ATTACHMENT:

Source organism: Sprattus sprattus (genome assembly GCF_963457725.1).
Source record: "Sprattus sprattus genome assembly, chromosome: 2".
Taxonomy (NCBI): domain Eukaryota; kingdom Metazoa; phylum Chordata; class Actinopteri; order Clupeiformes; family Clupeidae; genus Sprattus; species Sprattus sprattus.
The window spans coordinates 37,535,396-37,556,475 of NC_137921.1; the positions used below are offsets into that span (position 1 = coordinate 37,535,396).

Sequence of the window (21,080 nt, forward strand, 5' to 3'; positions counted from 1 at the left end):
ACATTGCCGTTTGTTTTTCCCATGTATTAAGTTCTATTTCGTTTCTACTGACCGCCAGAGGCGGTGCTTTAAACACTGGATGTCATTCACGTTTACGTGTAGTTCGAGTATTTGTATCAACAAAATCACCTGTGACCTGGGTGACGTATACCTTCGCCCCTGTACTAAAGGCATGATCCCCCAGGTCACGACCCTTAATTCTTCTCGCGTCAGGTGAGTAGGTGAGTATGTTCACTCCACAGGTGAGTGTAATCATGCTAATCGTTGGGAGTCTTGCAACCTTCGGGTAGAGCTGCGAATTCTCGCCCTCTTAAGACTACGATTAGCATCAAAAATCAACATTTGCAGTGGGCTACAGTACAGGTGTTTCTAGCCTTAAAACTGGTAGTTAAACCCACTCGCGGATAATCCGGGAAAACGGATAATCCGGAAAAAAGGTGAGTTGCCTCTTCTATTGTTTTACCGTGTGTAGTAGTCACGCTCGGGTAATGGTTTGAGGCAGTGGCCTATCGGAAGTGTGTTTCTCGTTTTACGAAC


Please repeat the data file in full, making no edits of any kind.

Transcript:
Source organism: Sprattus sprattus (genome assembly GCF_963457725.1).
Source record: "Sprattus sprattus genome assembly, chromosome: 2".
Taxonomy (NCBI): domain Eukaryota; kingdom Metazoa; phylum Chordata; class Actinopteri; order Clupeiformes; family Clupeidae; genus Sprattus; species Sprattus sprattus.
The window spans coordinates 37,535,396-37,556,475 of NC_137921.1; the positions used below are offsets into that span (position 1 = coordinate 37,535,396).

Sequence of the window (21,080 nt, forward strand, 5' to 3'; positions counted from 1 at the left end):
ACATTGCCGTTTGTTTTTCCCATGTATTAAGTTCTATTTCGTTTCTACTGACCGCCAGAGGCGGTGCTTTAAACACTGGATGTCATTCACGTTTACGTGTAGTTCGAGTATTTGTATCAACAAAATCACCTGTGACCTGGGTGACGTATACCTTCGCCCCTGTACTAAAGGCATGATCCCCCAGGTCACGACCCTTAATTCTTCTCGCGTCAGGTGAGTAGGTGAGTATGTTCACTCCACAGGTGAGTGTAATCATGCTAATCGTTGGGAGTCTTGCAACCTTCGGGTAGAGCTGCGAATTCTCGCCCTCTTAAGACTACGATTAGCATCAAAAATCAACATTTGCAGTGGGCTACAGTACAGGTGTTTCTAGCCTTAAAACTGGTAGTTAAACCCACTCGCGGATAATCCGGGAAAACGGATAATCCGGAAAAAAGGTGAGTTGCCTCTTCTATTGTTTTACCGTGTGTAGTAGTCACGCTCGGGTAATGGTTTGAGGCAGTGGCCTATCGGAAGTGTGTTTCTCGTTTTACGAAC